Cover illustration for Girls’ Globe by Sofia Neto (www.sofianeto.com).  Girls’ Globe is now looking for fierce female illustrators to join our global crew and support our work in amplifying the voices of women and girls worldwide. Help us in our fight to create a sustainable world shaped by peace and solidarity, free from any discrimination, inequality and violence, enabling all girls and women to live up to their fullest potential. Today, we have a global network of women, girls and organizations – with over 100 contributors to girlsglobe.org. Our contributors are the people that bring Girls’ Globe to life – bloggers and content creators from around the world, who use our platform to reach a larger audience. They are part of a diverse, yet like-minded, network which they can actively shape and where they can have meaningful conversations about issues related to the lives of girls and women. Girls’ Globe offers an opportunity where they can grow, learn, develop themselves personally and ultimately make a positive impact on their communities and the world.  Now, we want to expand our …

The Importance of Educating Girls

Blog post by Lisa Öhman, intern at Flickaplattformen This text is based on my final thesis for my bachelor in Development Studies. My thesis is a discourse analysis of texts collected from governmental development agencies, analysing their call on the importance of girls’ education. During the past decades, gender and education have become central elements in debates about development aid. Today, almost all international development organizations have included a gender perspective in their work. The reason why education for girls and gender equality have become such central parts of development aid can be traced to the many direct effects it has on economic growth and human welfare. It is often argued in development discourses that educating girls and women is an investment that is worthwhile. This view of girls’ education as a tool for development is often described as instrumentalism. This instrumentalist view on girls’ education has received criticism. The central argument against it is that girls’ education is only seen as being of importance due to its effect on development. I argue that the instrumental theory is …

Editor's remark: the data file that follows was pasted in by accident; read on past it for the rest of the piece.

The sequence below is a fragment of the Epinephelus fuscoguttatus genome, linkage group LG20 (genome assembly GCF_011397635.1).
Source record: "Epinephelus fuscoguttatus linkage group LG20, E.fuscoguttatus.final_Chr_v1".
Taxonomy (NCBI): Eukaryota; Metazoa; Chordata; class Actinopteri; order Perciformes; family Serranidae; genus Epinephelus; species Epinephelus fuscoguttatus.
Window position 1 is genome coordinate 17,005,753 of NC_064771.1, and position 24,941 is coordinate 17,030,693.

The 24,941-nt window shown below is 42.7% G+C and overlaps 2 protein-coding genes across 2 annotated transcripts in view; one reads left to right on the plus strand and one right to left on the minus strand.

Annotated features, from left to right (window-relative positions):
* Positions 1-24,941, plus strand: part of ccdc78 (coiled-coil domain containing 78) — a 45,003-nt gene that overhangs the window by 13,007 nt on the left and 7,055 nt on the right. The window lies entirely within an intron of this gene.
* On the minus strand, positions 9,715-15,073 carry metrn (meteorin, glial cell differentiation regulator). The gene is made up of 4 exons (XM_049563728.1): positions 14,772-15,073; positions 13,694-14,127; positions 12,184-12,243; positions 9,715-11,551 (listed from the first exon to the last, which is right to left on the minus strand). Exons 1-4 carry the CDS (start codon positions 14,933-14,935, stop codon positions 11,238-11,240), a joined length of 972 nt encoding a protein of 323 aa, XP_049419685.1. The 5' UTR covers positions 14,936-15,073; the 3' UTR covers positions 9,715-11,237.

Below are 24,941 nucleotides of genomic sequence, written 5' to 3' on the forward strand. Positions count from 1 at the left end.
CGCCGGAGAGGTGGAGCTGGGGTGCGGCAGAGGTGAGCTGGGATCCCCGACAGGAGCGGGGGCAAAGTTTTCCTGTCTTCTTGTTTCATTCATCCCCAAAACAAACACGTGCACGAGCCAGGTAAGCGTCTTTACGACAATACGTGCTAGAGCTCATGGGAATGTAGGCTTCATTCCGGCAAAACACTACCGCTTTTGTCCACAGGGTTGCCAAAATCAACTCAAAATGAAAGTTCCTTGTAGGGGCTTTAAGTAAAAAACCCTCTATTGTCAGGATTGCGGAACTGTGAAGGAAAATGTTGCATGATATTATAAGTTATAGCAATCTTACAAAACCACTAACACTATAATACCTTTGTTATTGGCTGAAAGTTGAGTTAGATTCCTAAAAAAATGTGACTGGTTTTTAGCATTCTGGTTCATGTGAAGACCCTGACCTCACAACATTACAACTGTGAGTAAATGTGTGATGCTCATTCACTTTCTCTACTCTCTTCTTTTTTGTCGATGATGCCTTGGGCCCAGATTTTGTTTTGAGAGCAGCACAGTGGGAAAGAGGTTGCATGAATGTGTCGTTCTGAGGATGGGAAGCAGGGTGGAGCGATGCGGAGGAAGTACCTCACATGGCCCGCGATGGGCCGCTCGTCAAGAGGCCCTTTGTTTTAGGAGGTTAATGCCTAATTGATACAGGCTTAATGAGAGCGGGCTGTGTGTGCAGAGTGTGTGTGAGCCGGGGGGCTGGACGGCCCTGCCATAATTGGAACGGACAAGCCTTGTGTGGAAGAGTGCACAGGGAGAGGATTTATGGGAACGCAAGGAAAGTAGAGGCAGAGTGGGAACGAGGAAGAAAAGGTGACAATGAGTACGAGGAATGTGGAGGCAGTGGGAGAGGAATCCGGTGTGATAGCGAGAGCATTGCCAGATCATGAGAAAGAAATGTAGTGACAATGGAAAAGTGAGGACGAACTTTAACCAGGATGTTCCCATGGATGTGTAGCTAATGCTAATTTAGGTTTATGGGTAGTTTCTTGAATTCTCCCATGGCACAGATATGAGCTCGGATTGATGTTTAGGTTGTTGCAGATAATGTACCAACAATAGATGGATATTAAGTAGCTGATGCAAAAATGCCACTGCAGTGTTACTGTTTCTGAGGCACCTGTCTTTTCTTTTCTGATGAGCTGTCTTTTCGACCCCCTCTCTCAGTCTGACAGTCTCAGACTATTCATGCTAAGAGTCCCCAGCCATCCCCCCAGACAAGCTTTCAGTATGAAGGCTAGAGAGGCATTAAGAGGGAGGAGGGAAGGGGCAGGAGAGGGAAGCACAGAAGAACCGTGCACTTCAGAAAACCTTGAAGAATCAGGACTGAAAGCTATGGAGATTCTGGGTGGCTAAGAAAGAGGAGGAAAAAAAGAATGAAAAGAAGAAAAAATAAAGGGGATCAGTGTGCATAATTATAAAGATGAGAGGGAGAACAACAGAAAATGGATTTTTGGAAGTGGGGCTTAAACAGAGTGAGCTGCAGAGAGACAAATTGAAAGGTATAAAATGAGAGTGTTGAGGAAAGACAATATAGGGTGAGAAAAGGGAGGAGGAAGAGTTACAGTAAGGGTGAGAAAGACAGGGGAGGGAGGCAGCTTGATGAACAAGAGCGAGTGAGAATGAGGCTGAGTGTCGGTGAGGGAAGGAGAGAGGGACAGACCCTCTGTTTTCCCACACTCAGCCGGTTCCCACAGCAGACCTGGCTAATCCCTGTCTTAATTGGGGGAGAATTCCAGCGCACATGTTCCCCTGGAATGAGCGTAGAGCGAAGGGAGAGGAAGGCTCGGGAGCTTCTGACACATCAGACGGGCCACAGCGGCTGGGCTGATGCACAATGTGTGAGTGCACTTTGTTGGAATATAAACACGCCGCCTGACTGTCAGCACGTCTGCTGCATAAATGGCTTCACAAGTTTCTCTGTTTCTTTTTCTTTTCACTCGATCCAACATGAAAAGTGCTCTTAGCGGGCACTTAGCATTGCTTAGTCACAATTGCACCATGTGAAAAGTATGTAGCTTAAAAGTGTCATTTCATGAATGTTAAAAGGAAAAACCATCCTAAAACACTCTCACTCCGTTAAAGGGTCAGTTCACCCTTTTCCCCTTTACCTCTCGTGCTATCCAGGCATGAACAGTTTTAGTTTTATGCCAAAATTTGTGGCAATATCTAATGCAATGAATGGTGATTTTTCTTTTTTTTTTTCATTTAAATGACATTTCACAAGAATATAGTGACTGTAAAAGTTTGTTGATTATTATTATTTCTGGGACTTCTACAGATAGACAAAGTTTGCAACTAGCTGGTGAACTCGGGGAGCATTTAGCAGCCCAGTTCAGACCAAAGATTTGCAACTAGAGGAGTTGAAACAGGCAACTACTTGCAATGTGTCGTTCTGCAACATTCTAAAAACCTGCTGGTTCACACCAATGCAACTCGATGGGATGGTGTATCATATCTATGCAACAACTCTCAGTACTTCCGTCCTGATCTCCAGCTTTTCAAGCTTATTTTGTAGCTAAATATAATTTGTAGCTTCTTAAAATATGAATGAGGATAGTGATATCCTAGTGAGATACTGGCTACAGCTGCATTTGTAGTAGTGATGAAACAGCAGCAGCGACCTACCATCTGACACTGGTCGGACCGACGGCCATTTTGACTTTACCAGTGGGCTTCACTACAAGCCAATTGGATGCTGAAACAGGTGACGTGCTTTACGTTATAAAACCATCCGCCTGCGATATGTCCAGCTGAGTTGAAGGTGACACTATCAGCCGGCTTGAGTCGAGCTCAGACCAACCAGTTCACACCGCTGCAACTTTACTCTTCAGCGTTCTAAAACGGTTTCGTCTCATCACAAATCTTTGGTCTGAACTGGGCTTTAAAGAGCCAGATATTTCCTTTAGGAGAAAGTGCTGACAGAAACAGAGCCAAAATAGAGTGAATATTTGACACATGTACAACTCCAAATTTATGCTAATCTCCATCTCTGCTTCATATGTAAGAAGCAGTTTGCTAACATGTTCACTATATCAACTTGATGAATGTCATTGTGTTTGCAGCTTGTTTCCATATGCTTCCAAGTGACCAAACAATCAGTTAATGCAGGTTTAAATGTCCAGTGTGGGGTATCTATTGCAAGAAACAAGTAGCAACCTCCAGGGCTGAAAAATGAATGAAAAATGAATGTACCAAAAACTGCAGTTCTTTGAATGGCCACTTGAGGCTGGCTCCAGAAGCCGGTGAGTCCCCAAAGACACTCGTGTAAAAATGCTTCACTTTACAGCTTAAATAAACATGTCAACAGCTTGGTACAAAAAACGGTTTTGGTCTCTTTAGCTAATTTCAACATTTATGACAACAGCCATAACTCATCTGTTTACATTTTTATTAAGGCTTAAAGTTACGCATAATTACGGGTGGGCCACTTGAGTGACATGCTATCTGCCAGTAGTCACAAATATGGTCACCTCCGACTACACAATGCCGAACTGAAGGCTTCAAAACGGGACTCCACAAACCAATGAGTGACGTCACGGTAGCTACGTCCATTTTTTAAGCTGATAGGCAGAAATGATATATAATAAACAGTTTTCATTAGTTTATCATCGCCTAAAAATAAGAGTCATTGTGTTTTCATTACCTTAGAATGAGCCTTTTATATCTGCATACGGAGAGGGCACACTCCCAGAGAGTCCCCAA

The Power and Influence of Mothers-in-Law in Lesotho

We have all heard the stories of ‘monsters-in-law’ when a group of women get talking about their husbands’ mothers. Some women are blessed with mothers-in-law who treat them as respected family members, while others struggle with finding balance between two of the most important women in a man’s life. In Lesotho (southern Africa), this same dichotomy exists, but the ‘monsters-in-law’ are creating consequences far more severe than whose lasagna is preferred, or who will host Christmas dinner. When we think about achieving gender equity, many of us assume that men are holding girls and women back through patriarchal norms. But mothers-in-law are women – and they have traditionally been one of the greatest hindrances to empowering women in Lesotho. When a man and woman get married in Lesotho, it is traditional for the newlywed couple to live with the husband’s family for six months with no contact with the brides’ family. If she fails to meet her mother-in-law’s expectations, she will often be mocked and sometimes even abused. For many young women who enter into marriage …

Through Needlecraft Towards Revolution in Sweden